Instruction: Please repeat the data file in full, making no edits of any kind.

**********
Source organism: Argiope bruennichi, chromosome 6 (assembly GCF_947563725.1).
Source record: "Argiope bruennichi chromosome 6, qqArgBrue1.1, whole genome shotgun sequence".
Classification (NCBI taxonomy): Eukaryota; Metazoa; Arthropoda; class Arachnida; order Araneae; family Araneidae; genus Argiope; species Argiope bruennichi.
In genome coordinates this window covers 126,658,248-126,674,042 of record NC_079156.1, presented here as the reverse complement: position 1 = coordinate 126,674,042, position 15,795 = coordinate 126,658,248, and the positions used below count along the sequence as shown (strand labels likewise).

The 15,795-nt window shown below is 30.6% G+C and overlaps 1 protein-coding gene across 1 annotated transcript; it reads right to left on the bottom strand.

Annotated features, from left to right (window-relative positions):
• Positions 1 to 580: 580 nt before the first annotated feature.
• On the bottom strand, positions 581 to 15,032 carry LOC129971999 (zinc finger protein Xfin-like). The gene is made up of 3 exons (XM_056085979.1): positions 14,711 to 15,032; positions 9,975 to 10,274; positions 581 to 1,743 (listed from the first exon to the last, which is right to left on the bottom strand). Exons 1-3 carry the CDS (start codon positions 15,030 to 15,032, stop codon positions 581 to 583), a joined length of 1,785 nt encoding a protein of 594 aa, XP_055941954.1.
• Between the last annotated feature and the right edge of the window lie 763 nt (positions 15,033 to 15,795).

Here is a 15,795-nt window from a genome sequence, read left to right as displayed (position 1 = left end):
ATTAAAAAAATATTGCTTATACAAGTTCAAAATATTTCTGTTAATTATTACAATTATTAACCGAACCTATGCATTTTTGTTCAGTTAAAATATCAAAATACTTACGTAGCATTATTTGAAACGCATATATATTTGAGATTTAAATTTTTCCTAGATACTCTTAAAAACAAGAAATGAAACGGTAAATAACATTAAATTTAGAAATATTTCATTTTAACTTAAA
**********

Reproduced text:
Source organism: Argiope bruennichi, chromosome 6 (assembly GCF_947563725.1).
Source record: "Argiope bruennichi chromosome 6, qqArgBrue1.1, whole genome shotgun sequence".
Classification (NCBI taxonomy): Eukaryota; Metazoa; Arthropoda; class Arachnida; order Araneae; family Araneidae; genus Argiope; species Argiope bruennichi.
In genome coordinates this window covers 126,658,248-126,674,042 of record NC_079156.1, presented here as the reverse complement: position 1 = coordinate 126,674,042, position 15,795 = coordinate 126,658,248, and the positions used below count along the sequence as shown (strand labels likewise).

The 15,795-nt window shown below is 30.6% G+C and overlaps 1 protein-coding gene across 1 annotated transcript; it reads right to left on the bottom strand.

Annotated features, from left to right (window-relative positions):
• Positions 1 to 580: 580 nt before the first annotated feature.
• On the bottom strand, positions 581 to 15,032 carry LOC129971999 (zinc finger protein Xfin-like). The gene is made up of 3 exons (XM_056085979.1): positions 14,711 to 15,032; positions 9,975 to 10,274; positions 581 to 1,743 (listed from the first exon to the last, which is right to left on the bottom strand). Exons 1-3 carry the CDS (start codon positions 15,030 to 15,032, stop codon positions 581 to 583), a joined length of 1,785 nt encoding a protein of 594 aa, XP_055941954.1.
• Between the last annotated feature and the right edge of the window lie 763 nt (positions 15,033 to 15,795).

Here is a 15,795-nt window from a genome sequence, read left to right as displayed (position 1 = left end):
ATTAAAAAAATATTGCTTATACAAGTTCAAAATATTTCTGTTAATTATTACAATTATTAACCGAACCTATGCATTTTTGTTCAGTTAAAATATCAAAATACTTACGTAGCATTATTTGAAACGCATATATATTTGAGATTTAAATTTTTCCTAGATACTCTTAAAAACAAGAAATGAAACGGTAAATAACATTAAATTTAGAAATATTTCATTTTAACTTAAA